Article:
Photo: Getty Images
"Technology has been the catalyst for how we got to where we are today," she said. "I grew up with three TV stations; now, there's an infinite amount. Plus, the internet has far-reaching tentacles into every area of pop culture to the point where we know everything about celebrities. We see them at the grocery store, on the way to the gym, at the beach, taking their kids to school. They've become a part of our lives where we feel like we know them and trust them more than actual fashion designers."
But it's not just high-fashion that celebrities have infiltrated, of course. Case in point: Jessica Simpson. Agins dedicates several chapters to the pop princess-turned-reality star-turned-fashion mogul. While for a time Simpson was best known as a clueless MTV housewife who didn't know the difference between chicken and fish, a little help from stylist Rachel Zoe and some funding from retail tycoon Vince Camuto put her at the helm of a billion-dollar brand. With a personal net worth of $100 million, Simpson's line keeps on growing, and now includes a plethora of product categories from handbags to baby clothes.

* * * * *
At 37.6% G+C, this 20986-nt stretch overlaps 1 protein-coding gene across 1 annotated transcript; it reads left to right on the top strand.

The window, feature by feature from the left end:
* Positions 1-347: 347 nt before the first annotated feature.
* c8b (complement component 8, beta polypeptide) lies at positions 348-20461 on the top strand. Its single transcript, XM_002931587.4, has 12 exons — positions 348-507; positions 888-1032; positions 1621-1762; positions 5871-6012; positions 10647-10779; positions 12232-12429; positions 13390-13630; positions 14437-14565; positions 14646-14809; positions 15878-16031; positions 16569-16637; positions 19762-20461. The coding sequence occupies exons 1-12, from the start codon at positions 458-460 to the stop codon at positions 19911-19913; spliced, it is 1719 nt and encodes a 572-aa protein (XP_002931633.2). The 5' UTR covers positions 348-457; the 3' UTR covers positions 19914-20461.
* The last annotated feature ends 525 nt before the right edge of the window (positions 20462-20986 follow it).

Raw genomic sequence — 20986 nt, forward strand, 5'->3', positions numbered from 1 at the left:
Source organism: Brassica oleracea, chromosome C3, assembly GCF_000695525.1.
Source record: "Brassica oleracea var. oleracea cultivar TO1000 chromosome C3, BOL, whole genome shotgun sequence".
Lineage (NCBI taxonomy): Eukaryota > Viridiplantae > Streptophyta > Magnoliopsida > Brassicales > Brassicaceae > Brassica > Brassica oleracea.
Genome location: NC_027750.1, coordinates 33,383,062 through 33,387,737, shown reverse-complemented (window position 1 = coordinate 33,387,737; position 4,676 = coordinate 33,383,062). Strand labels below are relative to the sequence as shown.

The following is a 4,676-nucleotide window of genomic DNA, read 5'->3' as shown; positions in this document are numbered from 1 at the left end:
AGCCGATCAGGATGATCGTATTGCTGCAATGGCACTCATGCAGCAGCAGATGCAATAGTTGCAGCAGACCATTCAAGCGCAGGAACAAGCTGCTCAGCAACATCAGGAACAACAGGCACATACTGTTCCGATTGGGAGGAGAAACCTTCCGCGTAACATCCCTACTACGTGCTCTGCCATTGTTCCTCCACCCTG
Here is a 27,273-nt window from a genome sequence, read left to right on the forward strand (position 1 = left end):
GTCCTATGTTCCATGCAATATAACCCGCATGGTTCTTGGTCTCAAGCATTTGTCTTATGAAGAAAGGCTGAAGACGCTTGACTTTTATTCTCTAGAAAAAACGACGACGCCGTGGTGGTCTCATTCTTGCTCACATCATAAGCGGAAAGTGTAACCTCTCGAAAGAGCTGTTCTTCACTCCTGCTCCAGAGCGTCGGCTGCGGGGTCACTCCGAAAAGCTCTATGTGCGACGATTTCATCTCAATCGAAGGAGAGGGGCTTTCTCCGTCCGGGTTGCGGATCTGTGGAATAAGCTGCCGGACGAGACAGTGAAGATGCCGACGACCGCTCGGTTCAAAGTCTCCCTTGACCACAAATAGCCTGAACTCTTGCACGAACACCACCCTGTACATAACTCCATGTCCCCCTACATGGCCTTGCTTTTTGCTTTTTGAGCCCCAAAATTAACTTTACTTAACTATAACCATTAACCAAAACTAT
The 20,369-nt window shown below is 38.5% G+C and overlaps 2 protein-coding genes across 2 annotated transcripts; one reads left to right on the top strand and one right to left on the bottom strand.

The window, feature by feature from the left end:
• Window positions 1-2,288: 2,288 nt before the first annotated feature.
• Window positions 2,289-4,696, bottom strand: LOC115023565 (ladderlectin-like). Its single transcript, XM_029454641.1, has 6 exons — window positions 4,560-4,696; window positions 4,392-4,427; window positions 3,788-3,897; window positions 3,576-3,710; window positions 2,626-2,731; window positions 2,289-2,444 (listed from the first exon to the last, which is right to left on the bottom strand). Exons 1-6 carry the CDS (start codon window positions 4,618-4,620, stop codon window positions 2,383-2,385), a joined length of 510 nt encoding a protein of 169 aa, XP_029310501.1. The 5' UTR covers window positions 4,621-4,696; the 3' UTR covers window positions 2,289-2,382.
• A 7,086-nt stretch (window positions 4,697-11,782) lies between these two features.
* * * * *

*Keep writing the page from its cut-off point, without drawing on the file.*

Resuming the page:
"Jessica Simpson won't reach the level of the Olsens or Beckhams, nor does she need to," Agins said. "There's still an elitism, a snob appeal that exists in the fashion industry. There are a lot of designers who have great businesses, but will never be accepted by the powers. That doesn't mean they aren't part of the industry. Simpson has really cute shoes that sell, and at this point, most consumers don't even know the origins of her brand. She's filling a certain space and has become the Liz Claiborne of the industry today. She's transcended."